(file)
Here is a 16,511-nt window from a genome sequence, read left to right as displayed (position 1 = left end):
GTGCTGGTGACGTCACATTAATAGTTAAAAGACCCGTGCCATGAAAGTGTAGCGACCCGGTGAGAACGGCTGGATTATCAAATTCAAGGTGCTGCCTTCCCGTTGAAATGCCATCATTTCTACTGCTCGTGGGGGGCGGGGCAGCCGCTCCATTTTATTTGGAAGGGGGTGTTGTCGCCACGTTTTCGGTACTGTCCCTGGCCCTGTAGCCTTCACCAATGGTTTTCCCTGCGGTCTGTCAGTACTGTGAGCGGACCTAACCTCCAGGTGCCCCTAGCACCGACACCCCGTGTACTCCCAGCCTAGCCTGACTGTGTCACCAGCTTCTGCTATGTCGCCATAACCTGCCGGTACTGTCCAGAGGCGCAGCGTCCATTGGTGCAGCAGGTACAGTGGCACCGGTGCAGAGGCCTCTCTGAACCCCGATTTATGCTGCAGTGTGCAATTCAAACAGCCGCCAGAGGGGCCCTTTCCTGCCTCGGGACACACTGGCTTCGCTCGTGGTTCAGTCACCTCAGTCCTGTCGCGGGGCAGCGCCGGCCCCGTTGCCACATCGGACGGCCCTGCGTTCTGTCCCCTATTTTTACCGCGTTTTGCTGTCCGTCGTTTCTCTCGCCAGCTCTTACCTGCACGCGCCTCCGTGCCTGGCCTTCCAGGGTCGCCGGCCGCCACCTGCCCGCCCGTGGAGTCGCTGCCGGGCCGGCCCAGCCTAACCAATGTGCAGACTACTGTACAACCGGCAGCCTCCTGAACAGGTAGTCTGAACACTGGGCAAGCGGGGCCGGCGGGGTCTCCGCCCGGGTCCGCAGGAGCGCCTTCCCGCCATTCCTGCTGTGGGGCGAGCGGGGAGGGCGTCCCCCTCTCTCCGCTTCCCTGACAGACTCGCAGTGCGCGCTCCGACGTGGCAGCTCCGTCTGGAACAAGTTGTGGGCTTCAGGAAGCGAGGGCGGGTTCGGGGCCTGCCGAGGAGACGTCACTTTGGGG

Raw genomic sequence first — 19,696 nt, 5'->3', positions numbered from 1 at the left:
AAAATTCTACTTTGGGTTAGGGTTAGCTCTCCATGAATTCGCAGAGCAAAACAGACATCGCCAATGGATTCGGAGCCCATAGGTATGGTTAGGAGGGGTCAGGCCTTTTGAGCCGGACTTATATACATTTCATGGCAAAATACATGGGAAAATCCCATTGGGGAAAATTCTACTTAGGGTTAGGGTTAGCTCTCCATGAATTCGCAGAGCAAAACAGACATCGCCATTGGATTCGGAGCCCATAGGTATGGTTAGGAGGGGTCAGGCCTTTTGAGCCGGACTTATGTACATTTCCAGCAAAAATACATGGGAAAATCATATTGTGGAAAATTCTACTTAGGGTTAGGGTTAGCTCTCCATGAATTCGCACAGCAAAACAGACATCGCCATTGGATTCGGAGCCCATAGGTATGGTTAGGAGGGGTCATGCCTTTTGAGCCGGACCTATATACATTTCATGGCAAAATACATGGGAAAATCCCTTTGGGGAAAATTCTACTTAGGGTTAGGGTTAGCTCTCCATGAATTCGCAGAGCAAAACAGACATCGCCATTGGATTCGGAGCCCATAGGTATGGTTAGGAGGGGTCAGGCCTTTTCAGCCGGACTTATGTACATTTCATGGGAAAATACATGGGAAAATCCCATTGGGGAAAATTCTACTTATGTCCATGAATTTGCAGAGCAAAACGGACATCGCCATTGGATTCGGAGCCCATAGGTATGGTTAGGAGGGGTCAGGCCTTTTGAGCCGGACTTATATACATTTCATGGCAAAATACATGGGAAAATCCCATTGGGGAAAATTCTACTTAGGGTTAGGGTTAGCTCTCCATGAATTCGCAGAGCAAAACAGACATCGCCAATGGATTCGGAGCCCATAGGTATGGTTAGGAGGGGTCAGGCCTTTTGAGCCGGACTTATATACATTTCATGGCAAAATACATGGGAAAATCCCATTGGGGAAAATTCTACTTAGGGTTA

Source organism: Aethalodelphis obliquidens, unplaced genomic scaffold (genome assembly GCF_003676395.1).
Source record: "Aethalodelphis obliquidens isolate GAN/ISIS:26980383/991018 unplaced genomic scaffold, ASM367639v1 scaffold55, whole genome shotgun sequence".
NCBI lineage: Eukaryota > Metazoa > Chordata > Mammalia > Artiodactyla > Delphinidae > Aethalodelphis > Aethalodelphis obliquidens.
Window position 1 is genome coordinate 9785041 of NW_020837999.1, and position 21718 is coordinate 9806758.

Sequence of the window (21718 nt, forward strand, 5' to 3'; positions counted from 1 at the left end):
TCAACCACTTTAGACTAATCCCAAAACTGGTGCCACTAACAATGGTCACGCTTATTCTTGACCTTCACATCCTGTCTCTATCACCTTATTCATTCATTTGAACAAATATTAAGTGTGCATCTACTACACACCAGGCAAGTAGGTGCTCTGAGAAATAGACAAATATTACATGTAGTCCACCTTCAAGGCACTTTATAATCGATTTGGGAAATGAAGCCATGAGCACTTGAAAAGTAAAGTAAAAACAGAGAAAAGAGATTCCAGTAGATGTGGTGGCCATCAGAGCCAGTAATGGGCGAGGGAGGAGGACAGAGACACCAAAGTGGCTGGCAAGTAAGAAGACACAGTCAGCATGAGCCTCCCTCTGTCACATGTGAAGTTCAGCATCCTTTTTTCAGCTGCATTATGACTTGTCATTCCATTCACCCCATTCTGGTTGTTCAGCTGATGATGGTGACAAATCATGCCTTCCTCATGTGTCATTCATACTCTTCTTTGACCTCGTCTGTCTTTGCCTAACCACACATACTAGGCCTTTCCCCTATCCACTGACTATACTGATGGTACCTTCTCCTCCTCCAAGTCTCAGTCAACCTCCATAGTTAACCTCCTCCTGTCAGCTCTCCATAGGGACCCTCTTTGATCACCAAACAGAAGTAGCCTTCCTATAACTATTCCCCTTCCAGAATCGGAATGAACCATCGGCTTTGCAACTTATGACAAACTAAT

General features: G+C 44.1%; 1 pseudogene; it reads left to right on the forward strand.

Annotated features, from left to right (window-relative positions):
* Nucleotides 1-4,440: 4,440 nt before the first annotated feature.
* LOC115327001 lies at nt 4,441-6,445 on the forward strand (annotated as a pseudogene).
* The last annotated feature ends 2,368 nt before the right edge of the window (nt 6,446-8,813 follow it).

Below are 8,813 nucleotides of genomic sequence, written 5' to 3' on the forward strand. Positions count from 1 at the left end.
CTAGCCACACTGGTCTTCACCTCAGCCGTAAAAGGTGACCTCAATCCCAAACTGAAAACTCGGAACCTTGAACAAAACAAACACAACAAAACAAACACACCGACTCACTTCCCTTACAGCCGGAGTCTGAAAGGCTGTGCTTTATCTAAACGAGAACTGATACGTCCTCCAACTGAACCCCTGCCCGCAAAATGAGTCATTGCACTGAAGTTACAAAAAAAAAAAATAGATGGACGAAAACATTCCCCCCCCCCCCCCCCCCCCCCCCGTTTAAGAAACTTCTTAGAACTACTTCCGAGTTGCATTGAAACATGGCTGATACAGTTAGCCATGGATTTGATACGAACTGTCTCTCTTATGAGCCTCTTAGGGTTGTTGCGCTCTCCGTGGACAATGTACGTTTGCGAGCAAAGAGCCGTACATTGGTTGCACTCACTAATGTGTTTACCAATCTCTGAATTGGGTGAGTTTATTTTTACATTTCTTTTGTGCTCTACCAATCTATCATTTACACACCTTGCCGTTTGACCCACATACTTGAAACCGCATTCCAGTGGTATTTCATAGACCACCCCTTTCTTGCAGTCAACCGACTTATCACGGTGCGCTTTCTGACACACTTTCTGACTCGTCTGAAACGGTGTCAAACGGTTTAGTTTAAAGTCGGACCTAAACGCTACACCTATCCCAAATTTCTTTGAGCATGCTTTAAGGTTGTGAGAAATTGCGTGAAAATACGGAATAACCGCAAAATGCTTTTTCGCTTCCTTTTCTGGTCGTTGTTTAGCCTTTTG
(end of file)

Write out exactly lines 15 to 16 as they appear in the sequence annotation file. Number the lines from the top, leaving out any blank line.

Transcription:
* The last annotated feature ends 2,368 nt before the right edge of the window (nt 6,446-8,813 follow it).

Below are 8,813 nucleotides of genomic sequence, written 5' to 3' on the forward strand. Positions count from 1 at the left end.